I Regret Finishing My Degree
I spent a lot of money with very little to gain.
We all do things we regret. I've done plenty. Some of what I've done I'd rather not talk about. But if I'm going to come clean about anything, it's that I wasted a lot of money on college. No. I didn't spend all night partying only to fail my classes. I was never that kind of student.
I didn't take the usual path to completing a college degree. My journey was quite roundabout. Even before starting college, I was in and out of district schools for years. But like many other people, I didn't really know what I wanted to study when I did start college. I started with engineering, and switched to computer science. After finishing a 2 year degree in C.S. I decided I wanted to finish the degree in engineering as well, so I did.
By the time I finished my second associates, I didn't really care all that much about the degree. I only cared about learning. But other people cared about the degree, and I was convinced that I should go back and finish a bachelors. I was given this advice by many people, including professors. So I listened. I started working on completing my bachelors and starting my masters.
One of the most annoying parts of finishing my bachelors was simply finding classes to take. I wanted to finish a degree in mathematics, but courses were limited. Worse yet, I had taken a lot of the courses already when completing my associates degrees. But it didn't matter. I could only transfer 90 credits (out of the roughly 150 credits I already had).
Luckily I was able to take a few independent studies, and courses that weren't completely within the degree program. In fact, going back to college itself wasn't a bad thing. I learned a lot. I just didn't learn a lot trying to complete my degree. I learned a lot in spite of trying to complete a degree.
I took a lot of courses that "had nothing to do with my field." But that's fine. I'm a polymath and don't really like fields. That's why modern degree programs are such a pain. I just want to learn, and ask and answer questions. So I added a minor in anthropology. I took courses in art history and English. And I started taking random graduate courses along the way.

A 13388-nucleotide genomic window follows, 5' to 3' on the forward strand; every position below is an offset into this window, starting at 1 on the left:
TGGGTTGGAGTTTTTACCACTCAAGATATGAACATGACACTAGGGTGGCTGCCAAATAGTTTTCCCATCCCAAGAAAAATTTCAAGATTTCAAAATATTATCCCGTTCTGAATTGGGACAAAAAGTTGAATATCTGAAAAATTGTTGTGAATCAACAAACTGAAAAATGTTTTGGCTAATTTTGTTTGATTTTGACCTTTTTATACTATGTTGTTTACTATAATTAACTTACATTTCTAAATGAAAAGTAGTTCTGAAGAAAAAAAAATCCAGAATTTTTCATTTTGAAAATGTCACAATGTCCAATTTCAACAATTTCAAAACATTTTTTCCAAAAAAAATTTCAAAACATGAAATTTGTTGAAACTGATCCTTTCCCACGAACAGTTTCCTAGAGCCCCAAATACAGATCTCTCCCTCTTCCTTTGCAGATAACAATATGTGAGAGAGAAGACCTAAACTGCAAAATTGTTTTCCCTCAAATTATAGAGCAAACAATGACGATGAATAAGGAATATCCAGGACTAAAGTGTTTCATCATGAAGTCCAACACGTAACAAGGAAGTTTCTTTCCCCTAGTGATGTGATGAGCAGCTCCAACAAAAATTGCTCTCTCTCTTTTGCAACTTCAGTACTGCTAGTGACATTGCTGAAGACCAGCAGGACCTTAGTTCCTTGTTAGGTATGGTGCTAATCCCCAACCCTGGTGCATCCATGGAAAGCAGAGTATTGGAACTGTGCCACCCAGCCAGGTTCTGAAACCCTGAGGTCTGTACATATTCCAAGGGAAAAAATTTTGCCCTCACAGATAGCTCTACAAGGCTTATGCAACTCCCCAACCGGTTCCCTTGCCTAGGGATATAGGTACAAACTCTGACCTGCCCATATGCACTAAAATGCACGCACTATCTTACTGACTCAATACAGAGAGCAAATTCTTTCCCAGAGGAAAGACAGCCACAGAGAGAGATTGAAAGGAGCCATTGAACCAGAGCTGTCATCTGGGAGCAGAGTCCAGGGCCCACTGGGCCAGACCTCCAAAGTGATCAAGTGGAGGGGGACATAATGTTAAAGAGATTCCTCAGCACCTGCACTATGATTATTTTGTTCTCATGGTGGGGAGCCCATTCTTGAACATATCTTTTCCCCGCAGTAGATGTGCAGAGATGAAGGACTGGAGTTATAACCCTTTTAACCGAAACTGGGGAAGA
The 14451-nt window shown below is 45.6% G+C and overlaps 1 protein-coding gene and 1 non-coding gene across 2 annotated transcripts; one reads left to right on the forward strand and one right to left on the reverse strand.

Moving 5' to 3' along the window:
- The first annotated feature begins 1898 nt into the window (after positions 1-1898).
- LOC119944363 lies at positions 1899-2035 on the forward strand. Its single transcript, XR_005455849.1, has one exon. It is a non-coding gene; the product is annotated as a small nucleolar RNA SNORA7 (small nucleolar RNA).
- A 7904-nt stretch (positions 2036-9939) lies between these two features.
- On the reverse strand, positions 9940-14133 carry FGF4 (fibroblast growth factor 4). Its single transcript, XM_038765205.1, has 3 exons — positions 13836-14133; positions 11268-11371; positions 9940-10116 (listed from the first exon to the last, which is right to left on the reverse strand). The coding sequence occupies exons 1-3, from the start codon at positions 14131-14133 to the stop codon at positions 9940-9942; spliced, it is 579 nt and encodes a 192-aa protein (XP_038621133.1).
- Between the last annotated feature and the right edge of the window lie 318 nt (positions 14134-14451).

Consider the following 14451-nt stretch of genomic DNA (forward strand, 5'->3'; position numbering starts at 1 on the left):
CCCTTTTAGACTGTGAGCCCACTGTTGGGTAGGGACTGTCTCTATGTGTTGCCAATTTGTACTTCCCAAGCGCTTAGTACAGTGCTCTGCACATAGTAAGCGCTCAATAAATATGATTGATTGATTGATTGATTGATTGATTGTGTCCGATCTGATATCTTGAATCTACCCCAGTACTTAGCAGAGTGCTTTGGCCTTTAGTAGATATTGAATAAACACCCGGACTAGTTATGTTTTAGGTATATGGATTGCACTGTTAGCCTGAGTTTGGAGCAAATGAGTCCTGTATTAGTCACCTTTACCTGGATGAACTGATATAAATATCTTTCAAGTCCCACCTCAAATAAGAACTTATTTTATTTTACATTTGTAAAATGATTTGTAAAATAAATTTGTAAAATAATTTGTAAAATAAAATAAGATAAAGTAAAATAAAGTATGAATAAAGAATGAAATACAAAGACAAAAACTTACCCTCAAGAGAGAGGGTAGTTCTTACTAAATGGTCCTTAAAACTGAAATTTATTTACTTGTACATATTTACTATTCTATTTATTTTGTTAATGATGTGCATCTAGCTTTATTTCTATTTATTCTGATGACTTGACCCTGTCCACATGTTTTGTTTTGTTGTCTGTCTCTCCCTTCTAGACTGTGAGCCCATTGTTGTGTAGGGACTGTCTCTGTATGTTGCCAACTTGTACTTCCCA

Starting my Masters
Unfortunately things really started to go South when I began my masters program. I had written a detailed rant about this issue once before. I'm not even sure where it is. But I very much regret a number of decisions I made when I started my masters.
I really wanted to go into research. And completing a thesis was, I thought, the perfect option. I made sure to mention my interest in research when applying to the program. Unfortunately, things don't always go the way we expect, and when we don't get something in writing, it might as well not have been said.
I took classes that I didn't want to take. Worse yet, I took courses where I didn't learn a damn thing. I took them because they were for my degree. But as it turns out, the advisor didn't have any intention of helping me pursue a thesis. Over time it became increasingly clear that he was trying to push me towards taking the comprehensive exam as well. And so, I left the program.
Honestly, I don't regret leaving. I'm glad that I freed myself from the institution. I regret spending so much money towards something that was so damn useless. Learning is never useless, but some of the courses I took simply were.
Learning From My Mistakes
A professor gave me some advice. This advice has helped me since, and I think it can help others a lot too. Even if a person does not respond to an email, as was the case with my advisor, leaving an email trail can be useful. If a person refuses to answer in email, and instead tries to call, that's fine. Just send an email afterwards summarizing what was said, and continue to do so until the other person admits what was said or there is no reply. At least then there's a record in case you need to fight it. So as much as I regret spending so much money, I did at least learn from my experience, so thanks college.
I truly find academia to be vile. While it was once a wonderful place where people could expand their understanding of the world, a place where people dedicated their life to study, it has now become little more than job training institution and a funnel for government money.